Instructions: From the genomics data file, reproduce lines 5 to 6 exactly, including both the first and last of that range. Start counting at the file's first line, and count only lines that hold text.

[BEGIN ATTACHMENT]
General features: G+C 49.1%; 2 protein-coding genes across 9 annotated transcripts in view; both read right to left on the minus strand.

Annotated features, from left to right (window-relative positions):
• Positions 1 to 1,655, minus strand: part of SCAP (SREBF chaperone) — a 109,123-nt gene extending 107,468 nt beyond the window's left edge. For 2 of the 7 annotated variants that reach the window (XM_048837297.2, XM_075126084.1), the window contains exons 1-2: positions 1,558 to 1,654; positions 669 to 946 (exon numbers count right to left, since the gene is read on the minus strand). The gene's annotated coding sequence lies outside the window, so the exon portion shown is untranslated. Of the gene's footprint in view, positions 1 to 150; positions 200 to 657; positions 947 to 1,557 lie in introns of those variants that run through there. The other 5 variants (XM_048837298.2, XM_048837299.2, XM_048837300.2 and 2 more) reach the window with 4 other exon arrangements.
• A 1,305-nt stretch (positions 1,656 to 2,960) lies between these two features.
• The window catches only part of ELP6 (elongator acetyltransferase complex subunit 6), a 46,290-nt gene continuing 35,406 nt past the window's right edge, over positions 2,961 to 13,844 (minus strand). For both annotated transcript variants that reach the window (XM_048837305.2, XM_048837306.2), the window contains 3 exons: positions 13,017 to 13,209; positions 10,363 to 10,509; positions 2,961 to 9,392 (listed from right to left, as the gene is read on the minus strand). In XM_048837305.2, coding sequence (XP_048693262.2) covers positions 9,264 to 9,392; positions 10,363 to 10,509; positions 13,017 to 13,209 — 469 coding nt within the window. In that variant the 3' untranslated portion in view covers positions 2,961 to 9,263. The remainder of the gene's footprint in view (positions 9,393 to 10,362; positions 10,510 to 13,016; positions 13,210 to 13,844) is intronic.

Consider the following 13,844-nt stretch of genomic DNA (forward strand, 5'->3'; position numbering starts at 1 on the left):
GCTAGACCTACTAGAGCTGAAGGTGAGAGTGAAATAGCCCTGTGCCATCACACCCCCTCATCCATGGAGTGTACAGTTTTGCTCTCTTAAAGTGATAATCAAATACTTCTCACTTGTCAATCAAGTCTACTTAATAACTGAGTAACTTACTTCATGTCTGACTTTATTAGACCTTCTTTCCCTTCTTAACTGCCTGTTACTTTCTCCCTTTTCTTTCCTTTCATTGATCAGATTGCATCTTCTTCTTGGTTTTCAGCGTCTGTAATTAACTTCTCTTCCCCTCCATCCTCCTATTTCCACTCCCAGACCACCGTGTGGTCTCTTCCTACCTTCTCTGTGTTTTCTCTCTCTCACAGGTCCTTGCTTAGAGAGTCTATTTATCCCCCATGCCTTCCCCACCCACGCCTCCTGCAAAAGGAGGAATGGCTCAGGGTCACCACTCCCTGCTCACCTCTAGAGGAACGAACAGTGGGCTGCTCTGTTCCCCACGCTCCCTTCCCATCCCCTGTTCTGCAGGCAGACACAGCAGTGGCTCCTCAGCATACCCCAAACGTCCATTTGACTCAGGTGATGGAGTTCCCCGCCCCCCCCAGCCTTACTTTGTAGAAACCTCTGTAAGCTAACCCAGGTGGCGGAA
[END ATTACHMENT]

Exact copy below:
• The window catches only part of ELP6 (elongator acetyltransferase complex subunit 6), a 46,290-nt gene continuing 35,406 nt past the window's right edge, over positions 2,961 to 13,844 (minus strand). For both annotated transcript variants that reach the window (XM_048837305.2, XM_048837306.2), the window contains 3 exons: positions 13,017 to 13,209; positions 10,363 to 10,509; positions 2,961 to 9,392 (listed from right to left, as the gene is read on the minus strand). In XM_048837305.2, coding sequence (XP_048693262.2) covers positions 9,264 to 9,392; positions 10,363 to 10,509; positions 13,017 to 13,209 — 469 coding nt within the window. In that variant the 3' untranslated portion in view covers positions 2,961 to 9,263. The remainder of the gene's footprint in view (positions 9,393 to 10,362; positions 10,510 to 13,016; positions 13,210 to 13,844) is intronic.

Consider the following 13,844-nt stretch of genomic DNA (forward strand, 5'->3'; position numbering starts at 1 on the left):